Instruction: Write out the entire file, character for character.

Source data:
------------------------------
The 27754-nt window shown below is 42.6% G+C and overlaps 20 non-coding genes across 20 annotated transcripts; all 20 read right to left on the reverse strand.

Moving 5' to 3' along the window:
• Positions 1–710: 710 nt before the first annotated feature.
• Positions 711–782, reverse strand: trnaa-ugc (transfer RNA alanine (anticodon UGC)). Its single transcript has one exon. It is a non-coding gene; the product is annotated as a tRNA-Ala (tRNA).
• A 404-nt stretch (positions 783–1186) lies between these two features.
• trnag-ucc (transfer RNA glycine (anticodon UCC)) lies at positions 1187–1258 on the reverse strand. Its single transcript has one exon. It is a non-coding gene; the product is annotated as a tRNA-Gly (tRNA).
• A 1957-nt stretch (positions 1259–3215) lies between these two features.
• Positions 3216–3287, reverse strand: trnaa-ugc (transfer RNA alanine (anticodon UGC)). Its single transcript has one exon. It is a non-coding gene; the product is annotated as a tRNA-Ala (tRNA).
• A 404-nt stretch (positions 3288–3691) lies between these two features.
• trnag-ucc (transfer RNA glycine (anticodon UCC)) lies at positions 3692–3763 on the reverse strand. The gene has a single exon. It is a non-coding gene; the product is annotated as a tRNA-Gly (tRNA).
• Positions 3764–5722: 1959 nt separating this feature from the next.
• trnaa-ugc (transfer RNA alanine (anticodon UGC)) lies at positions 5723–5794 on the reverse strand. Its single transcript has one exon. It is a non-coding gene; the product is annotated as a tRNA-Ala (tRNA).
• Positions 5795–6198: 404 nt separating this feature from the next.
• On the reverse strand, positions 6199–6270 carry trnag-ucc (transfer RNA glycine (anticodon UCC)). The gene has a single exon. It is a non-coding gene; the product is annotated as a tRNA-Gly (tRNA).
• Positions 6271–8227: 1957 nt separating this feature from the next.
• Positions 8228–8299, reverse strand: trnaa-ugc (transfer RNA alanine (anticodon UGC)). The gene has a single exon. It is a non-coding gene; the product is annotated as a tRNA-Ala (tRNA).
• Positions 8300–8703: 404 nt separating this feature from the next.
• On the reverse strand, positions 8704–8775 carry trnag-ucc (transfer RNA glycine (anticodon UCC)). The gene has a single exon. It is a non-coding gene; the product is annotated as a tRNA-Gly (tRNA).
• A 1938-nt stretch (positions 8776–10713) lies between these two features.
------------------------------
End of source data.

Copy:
The 27754-nt window shown below is 42.6% G+C and overlaps 20 non-coding genes across 20 annotated transcripts; all 20 read right to left on the reverse strand.

Moving 5' to 3' along the window:
• Positions 1–710: 710 nt before the first annotated feature.
• Positions 711–782, reverse strand: trnaa-ugc (transfer RNA alanine (anticodon UGC)). Its single transcript has one exon. It is a non-coding gene; the product is annotated as a tRNA-Ala (tRNA).
• A 404-nt stretch (positions 783–1186) lies between these two features.
• trnag-ucc (transfer RNA glycine (anticodon UCC)) lies at positions 1187–1258 on the reverse strand. Its single transcript has one exon. It is a non-coding gene; the product is annotated as a tRNA-Gly (tRNA).
• A 1957-nt stretch (positions 1259–3215) lies between these two features.
• Positions 3216–3287, reverse strand: trnaa-ugc (transfer RNA alanine (anticodon UGC)). Its single transcript has one exon. It is a non-coding gene; the product is annotated as a tRNA-Ala (tRNA).
• A 404-nt stretch (positions 3288–3691) lies between these two features.
• trnag-ucc (transfer RNA glycine (anticodon UCC)) lies at positions 3692–3763 on the reverse strand. The gene has a single exon. It is a non-coding gene; the product is annotated as a tRNA-Gly (tRNA).
• Positions 3764–5722: 1959 nt separating this feature from the next.
• trnaa-ugc (transfer RNA alanine (anticodon UGC)) lies at positions 5723–5794 on the reverse strand. Its single transcript has one exon. It is a non-coding gene; the product is annotated as a tRNA-Ala (tRNA).
• Positions 5795–6198: 404 nt separating this feature from the next.
• On the reverse strand, positions 6199–6270 carry trnag-ucc (transfer RNA glycine (anticodon UCC)). The gene has a single exon. It is a non-coding gene; the product is annotated as a tRNA-Gly (tRNA).
• Positions 6271–8227: 1957 nt separating this feature from the next.
• Positions 8228–8299, reverse strand: trnaa-ugc (transfer RNA alanine (anticodon UGC)). The gene has a single exon. It is a non-coding gene; the product is annotated as a tRNA-Ala (tRNA).
• Positions 8300–8703: 404 nt separating this feature from the next.
• On the reverse strand, positions 8704–8775 carry trnag-ucc (transfer RNA glycine (anticodon UCC)). The gene has a single exon. It is a non-coding gene; the product is annotated as a tRNA-Gly (tRNA).
• A 1938-nt stretch (positions 8776–10713) lies between these two features.